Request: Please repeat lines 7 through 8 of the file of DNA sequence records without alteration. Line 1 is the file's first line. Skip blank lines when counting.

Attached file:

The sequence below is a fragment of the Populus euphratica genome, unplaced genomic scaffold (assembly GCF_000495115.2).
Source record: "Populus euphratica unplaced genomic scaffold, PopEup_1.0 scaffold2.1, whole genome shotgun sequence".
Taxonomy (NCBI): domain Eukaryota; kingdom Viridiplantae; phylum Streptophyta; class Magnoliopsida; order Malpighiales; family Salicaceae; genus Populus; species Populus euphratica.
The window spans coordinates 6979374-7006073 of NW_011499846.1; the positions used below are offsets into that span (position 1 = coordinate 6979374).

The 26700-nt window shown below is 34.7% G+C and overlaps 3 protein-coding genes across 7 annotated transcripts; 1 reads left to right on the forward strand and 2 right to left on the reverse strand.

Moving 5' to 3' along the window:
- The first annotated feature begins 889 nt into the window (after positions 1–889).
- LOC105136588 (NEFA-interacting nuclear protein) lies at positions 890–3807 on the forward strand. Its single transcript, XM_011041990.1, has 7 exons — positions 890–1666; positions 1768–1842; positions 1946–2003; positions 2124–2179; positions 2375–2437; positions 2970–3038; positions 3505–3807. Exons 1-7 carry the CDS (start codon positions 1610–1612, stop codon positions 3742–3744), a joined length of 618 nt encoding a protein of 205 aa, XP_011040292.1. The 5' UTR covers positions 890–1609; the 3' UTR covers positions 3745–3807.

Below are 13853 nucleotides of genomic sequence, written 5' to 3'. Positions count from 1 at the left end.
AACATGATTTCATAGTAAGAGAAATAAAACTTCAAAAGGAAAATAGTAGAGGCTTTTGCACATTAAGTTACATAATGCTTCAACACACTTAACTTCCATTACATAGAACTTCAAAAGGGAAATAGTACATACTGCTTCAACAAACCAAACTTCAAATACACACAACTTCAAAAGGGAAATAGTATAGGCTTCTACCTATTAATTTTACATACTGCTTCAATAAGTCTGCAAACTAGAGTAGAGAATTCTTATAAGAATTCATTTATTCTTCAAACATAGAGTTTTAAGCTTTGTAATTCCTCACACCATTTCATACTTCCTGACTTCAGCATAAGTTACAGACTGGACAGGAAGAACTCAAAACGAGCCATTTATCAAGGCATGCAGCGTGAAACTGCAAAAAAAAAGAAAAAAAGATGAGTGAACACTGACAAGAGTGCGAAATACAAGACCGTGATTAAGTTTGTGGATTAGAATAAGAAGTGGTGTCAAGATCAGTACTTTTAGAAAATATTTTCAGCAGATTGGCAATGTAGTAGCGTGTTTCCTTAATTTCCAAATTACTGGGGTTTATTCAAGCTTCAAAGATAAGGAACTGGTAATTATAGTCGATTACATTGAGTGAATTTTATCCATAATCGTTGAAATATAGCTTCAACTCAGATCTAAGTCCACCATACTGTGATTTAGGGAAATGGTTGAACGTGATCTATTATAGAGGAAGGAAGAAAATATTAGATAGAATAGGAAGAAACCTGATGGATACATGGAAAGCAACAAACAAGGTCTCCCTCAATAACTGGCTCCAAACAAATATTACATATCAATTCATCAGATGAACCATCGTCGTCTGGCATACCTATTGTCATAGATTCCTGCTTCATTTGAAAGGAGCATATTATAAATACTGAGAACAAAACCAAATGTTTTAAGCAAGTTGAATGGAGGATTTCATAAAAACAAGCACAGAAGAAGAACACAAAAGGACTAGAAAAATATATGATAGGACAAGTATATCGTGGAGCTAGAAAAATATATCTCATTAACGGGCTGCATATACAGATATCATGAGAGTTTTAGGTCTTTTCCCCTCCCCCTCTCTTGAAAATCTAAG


- The first annotated feature begins 889 nt into the window (after positions 1–889).
- LOC105136588 (NEFA-interacting nuclear protein) lies at positions 890–3807 on the forward strand. Its single transcript, XM_011041990.1, has 7 exons — positions 890–1666; positions 1768–1842; positions 1946–2003; positions 2124–2179; positions 2375–2437; positions 2970–3038; positions 3505–3807. Exons 1-7 carry the CDS (start codon positions 1610–1612, stop codon positions 3742–3744), a joined length of 618 nt encoding a protein of 205 aa, XP_011040292.1. The 5' UTR covers positions 890–1609; the 3' UTR covers positions 3745–3807.